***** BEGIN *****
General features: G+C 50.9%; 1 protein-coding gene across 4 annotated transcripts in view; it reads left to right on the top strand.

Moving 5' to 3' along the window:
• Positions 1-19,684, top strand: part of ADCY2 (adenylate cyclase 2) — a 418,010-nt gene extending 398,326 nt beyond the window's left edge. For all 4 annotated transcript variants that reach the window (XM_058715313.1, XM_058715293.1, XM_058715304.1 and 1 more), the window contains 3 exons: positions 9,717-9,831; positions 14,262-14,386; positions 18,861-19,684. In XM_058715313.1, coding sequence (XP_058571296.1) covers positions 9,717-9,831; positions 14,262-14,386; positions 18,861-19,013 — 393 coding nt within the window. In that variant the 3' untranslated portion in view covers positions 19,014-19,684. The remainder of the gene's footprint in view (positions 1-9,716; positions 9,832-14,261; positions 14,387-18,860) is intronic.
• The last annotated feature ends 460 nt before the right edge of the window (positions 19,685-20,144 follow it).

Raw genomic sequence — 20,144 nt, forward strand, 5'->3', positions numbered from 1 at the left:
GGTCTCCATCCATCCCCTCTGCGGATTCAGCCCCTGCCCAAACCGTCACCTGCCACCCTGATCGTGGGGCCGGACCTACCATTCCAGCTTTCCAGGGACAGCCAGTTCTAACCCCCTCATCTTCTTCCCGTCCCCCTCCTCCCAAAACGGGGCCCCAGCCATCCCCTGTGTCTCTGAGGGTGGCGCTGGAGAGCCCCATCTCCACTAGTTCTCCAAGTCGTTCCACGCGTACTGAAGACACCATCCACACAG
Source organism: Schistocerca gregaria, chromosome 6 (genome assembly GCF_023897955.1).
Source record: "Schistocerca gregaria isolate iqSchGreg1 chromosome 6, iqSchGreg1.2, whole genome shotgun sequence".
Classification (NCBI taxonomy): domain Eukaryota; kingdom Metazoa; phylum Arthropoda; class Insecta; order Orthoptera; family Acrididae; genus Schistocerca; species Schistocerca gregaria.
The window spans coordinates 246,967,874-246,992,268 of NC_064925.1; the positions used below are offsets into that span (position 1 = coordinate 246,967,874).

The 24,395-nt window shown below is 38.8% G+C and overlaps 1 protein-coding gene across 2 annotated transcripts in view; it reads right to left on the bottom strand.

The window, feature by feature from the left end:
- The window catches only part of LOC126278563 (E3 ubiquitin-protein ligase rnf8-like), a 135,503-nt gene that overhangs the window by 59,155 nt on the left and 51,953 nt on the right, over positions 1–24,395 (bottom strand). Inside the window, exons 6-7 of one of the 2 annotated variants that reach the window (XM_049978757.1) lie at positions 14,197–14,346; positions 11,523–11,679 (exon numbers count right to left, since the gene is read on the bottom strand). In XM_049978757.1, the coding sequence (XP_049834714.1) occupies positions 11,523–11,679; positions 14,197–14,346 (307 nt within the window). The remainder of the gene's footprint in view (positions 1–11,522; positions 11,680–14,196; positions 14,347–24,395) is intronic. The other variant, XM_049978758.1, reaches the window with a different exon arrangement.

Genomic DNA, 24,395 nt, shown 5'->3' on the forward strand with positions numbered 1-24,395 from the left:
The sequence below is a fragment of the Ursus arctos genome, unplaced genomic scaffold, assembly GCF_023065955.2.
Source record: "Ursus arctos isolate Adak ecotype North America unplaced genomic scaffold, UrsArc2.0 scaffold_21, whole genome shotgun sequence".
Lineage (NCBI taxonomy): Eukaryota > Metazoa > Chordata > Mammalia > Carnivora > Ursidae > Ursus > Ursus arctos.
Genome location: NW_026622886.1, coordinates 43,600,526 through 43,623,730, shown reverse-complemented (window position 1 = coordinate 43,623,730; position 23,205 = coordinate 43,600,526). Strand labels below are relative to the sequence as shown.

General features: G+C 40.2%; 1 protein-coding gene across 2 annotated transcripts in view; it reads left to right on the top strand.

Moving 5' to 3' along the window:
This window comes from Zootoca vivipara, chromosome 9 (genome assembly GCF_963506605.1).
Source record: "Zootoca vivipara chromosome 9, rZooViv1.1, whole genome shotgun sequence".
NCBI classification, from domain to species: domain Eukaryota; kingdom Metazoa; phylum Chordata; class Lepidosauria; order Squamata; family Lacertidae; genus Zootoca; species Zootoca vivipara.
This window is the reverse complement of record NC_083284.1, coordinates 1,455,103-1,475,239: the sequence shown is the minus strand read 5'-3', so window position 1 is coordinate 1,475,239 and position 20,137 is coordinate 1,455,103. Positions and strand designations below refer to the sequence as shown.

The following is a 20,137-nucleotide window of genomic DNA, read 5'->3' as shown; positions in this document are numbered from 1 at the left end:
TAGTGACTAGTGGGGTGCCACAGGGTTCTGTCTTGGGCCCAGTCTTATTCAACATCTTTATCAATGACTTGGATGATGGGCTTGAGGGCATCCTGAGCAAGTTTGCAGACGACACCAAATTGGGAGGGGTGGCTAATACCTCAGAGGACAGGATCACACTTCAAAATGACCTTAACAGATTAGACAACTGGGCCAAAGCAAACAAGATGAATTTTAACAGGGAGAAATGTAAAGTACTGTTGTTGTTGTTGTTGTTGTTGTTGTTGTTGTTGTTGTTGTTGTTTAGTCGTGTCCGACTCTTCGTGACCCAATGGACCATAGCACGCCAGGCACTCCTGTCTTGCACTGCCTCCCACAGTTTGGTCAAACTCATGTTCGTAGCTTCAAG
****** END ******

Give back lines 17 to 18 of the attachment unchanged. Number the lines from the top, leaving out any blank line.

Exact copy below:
Lineage (NCBI taxonomy): Eukaryota > Metazoa > Chordata > Mammalia > Carnivora > Ursidae > Ursus > Ursus arctos.
Genome location: NW_026622886.1, coordinates 43,600,526 through 43,623,730, shown reverse-complemented (window position 1 = coordinate 43,623,730; position 23,205 = coordinate 43,600,526). Strand labels below are relative to the sequence as shown.